Arundel council poised to tackle retiree health benefit bill

Officials say county can't afford existing plan

January 06, 2014|By Pamela Wood, The Baltimore Sun

Anne Arundel County is poised to drastically change the health benefits it offers county workers when they retire, a move designed to keep the government on sound financial footing.

After months of debate, the County Council plans to vote Monday on a new package of retiree health benefits, even as employee unions already are considering challenging the bill in court.

County Executive Laura Neuman said curtailing retiree health benefits is a necessary step to keep the county government financially healthy.

"We're trying to solve the problem to save county government," said Neuman, a Republican who introduced her own bill but withdrew it in favor of the one under consideration, drafted by Councilman Jamie Benoit, a Crownsville Democrat.

Though Benoit sponsored the bill, after dozens of amendments, it now bears fingerprints from multiple council members, the county executive and the unions. Under the measure, most current workers and all future hires would have to work longer to earn health insurance after retirement, and many will have less of that cost paid for by the county government.

"I think we've done it in a thoughtful and conscientious way … In the end, I'm pretty confident that as far as the employees and retirees are concerned, this is a very fair bill," Benoit said.

Employee unions are OK with some of the changes aimed at saving money. But they're concerned that the bill strips future rights to negotiate retiree health costs, a provision they may challenge in court, said Officer O'Brien Atkinson, president of FOP Lodge 70.

"This bill, as written, takes a lot of bargaining ability away from the employees," Atkinson said. "Traditionally, the county will take away whatever it can to maintain its position as one of the lowest-taxed counties in the state."

Though a decision whether to challenge the bill hasn't yet been made, Atkinson predicted it would eventually wind up in court.

The reason for changing benefits comes down to money. Under the county's current plan, most employees only have to work five years and can get 80 percent of their health care costs in retirement paid for by the county, as well as for their spouses and dependents.

For years, the county has known that it may not be able to afford to pay that level for employees — all told, it will cost more than a billion dollars to provide those benefits for current retirees and current employees. At the same time, new reporting requirements require local governments to tally those long-term costs, which can affect the governments' credit ratings, and thus the rates they pay when they borrow money.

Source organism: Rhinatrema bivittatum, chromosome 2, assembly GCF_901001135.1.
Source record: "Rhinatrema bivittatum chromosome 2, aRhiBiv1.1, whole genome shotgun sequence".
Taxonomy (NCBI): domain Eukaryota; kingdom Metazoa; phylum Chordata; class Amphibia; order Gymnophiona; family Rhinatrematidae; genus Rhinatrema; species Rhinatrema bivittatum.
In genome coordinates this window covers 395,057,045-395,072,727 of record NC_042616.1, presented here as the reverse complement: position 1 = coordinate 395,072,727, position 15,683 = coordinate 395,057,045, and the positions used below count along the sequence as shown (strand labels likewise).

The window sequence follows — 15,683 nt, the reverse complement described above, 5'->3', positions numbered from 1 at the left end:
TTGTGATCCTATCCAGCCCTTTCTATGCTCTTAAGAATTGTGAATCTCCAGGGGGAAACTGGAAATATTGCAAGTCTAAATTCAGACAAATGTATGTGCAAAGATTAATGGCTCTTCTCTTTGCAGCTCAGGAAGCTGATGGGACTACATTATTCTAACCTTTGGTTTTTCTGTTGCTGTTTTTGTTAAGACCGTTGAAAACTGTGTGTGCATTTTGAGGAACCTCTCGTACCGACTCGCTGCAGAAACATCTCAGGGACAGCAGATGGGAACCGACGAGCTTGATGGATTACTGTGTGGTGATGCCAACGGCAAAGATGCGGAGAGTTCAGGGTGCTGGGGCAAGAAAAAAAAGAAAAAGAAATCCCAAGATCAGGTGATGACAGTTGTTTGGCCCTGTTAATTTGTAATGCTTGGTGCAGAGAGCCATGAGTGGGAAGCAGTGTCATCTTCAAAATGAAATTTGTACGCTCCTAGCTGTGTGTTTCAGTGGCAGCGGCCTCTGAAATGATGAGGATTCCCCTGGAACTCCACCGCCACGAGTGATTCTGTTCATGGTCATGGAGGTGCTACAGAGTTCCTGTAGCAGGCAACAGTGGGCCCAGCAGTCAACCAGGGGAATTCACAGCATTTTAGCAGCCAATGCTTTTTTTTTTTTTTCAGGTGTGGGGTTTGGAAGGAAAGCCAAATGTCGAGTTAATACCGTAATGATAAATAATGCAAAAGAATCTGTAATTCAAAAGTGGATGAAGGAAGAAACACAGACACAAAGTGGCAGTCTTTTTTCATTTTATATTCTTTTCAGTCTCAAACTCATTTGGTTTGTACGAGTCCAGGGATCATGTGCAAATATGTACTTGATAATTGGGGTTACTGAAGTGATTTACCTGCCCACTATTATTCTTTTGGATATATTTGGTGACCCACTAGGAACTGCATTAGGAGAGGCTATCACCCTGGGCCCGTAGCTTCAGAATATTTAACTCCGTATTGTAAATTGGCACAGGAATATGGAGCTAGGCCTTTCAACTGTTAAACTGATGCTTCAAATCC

All local governments are dealing with this issue, said Andrea Mansfield, legislative director for the Maryland Association of Counties.

"All of them are struggling now that the liabilities are being reported differently," Mansfield said.

Annapolis changed its retiree health plans when it renegotiated union contracts in the fall. Future hires won't get health insurance in retirement. Instead, they'll be given money in a special account that they can use to pay for health care in retirement.

In 2008, Anne Arundel started putting away money toward retiree health insurance, but the fund was drained in 2010 during the recession.

In 2011, the County Council set up a committee to study the issue, and a year ago former County Executive John R. Leopold's administration was drafting a bill to revise the retiree health insurance. That effort was derailed by Leopold's trial on charges of misconduct that led to his resignation.

Once Neuman replaced Leopold, she picked the issue up and warned county employees in September that changes would be necessary. Neuman introduced her bill but later withdrew it in favor of Benoit's, saying it would be better for the council to consider just one bill.

"The intention was never to have competing bills," Neuman said.

Another proposal was offered by council members Richard Ladd, Derek Fink and John Grasso, but it was defeated in December.

As it stands now, the cost of paying for retiree health care for current retirees and current employees stands at $1.2 billion, according to John Hammond, the county's budget officer. If the county started putting away money to pay for retiree health benefits, $104 million per year would be needed, he said. The county government now spends $24 million per year.

By trimming the benefits offered, the bill would cut the overall cost from $1.2 billion to about $900 million. Or, on a year-by-year basis, the cost would go from $104 million per year to about $75 million per year, Hammond said.

Under the bill, the county executive would have to submit a plan for how to start coming up with that $75 million per year.

"Obviously, we're not going to dump $75 million in this plan right away," Hammond said. "We're just going to have to grow our way into it."

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